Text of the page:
“What a Long, Strange Trip It’s Been: 35 Years of the Pasadena Doo Dah Parade.”
Yes, that’s quite a mouthful. But it also makes sense; our local Doo Dah Parade is a spectacle that assaults all of our senses.
Our eyes widen as we see a table set for eight, complete with china, hot food, and gown- and tuxedo-donned diners, moving along the parade route on wheels with a crystal chandelier swinging over their heads.
Our ears labor to differentiate all the sounds, from a marching band and Gary Wright’s “Dream Weaver” amplified from a truck bed to a bicycling violinist.
That smell you smell could be coming from the scorched throat of a roaming fire eater or the product of “nature’s call” from a parading elephant (we admit, the latter olfactory bouquet reeks from the early days of the parade).
Your sense of touch is in play when you get unceremoniously smacked with a flying tortilla (marshmallows have been outlawed because they do a number to bicycle spokes), and your taste buds always find satisfaction at the after party held at the American Legion (East Pasadena Post 280) or (this past year) from the variety of food trucks in the Chefs Center parking lot.
Now after 35 years, the Pasadena Museum of History, in collaboration with the parade’s owner and producer Light Bringer Project, is hosting a retrospective of Doo Dah, complete with photos, video, costumes, and various memorabilia. Also, anybody with a photo from Doo Dah can tack a copy on the bulletin board, reflecting Doo Dah’s emphasis on community and desire to create an interactive experience.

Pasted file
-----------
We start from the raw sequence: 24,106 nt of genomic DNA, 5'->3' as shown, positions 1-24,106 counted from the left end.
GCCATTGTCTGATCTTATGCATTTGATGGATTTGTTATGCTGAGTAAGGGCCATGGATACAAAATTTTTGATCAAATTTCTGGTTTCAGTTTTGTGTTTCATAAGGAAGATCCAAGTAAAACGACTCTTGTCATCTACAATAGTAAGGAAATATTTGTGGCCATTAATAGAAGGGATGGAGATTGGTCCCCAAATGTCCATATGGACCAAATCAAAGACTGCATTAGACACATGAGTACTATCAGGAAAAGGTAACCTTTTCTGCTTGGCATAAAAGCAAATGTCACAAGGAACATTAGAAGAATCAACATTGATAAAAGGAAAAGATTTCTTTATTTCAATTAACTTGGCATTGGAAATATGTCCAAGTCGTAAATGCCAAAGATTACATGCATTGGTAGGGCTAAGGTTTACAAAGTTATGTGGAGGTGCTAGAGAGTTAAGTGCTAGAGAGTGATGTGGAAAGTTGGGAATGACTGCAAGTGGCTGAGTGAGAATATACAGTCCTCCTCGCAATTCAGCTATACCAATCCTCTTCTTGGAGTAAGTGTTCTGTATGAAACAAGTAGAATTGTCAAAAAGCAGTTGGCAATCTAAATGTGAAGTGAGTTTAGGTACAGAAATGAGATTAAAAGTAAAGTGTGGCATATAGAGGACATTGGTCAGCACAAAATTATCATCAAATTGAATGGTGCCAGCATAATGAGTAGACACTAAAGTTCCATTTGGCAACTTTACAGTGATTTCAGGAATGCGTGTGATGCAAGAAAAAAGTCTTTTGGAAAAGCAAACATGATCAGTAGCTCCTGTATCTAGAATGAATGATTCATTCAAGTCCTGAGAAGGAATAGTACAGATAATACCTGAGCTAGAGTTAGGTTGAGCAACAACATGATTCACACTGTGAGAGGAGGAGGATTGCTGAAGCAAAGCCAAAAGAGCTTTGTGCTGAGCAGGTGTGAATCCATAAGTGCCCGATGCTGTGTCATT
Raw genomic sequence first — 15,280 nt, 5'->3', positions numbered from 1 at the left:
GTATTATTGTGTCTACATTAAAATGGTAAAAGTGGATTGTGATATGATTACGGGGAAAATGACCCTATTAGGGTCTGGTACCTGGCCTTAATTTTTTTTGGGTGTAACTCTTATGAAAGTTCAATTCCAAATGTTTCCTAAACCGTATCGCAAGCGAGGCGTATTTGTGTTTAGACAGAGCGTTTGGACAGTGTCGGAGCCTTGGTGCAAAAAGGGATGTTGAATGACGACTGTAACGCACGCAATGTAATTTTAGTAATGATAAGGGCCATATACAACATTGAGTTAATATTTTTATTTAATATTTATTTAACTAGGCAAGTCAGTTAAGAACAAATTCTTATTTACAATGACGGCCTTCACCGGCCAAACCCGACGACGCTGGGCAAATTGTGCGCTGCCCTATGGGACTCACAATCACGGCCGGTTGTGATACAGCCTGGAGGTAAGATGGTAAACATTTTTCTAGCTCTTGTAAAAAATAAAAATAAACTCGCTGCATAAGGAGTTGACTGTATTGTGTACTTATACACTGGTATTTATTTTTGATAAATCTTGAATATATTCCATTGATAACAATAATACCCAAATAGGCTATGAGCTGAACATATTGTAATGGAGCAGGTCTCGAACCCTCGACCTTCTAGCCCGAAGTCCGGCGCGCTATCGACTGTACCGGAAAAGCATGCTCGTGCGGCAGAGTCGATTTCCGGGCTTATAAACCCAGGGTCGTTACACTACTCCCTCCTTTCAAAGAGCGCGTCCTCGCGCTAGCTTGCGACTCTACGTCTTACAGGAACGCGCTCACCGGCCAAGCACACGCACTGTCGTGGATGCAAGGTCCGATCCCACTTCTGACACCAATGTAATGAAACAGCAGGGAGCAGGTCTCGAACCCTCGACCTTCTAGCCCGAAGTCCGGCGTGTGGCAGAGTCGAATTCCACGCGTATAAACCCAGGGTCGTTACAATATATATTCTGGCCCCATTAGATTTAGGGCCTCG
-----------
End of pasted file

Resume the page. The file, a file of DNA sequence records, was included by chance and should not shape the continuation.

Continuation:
Named after an “obscure” 1960s British rock band, Doo Dah is the “people’s parade.” Anyone can sign up to walk, ride, drive, roll, spin, or twirl the route. There is no seniority, no pecking order. The determining factor for who’s first in line at the head of the parade is simply who first shows up; truly an egalitarian maxim that’s not often employed nowadays.
It is written: “Dr. Denise Lawrence, Director of the Center for Visual Anthropology at USC, asserted that the parade demonstrated the ‘rite of reversal,’ which anthropologists have found to occur in many societies, primitive and modern. These rites provide individuals with an opportunity to step outside their normal everyday social roles and relationships to engage in alternate forms of behavior.”
(Well, except for “Long Live Doo Dah!”)
What a Long, Strange Trip It’s Been
Opening Reception, Saturday, August 18, 6-8 p.m., free!
Continuing Show: Wednesday, August 15 through Sunday, January 13th (2013!)
Pasadena Museum of History, 470 W. Walnut Street
Hours: noon-5 p.m., Wednesdays through Sundays
Admission: $7 general; $6 students & seniors; free for members and kids under 12
For complete info, visit pasadenahistory.org
Editor’s Note: take advantage of “community Wednesday” when anyone who lives in the area (see PMH website for complete listing) gets in free. At the ticket booth, mention this offer and show some sort of identification.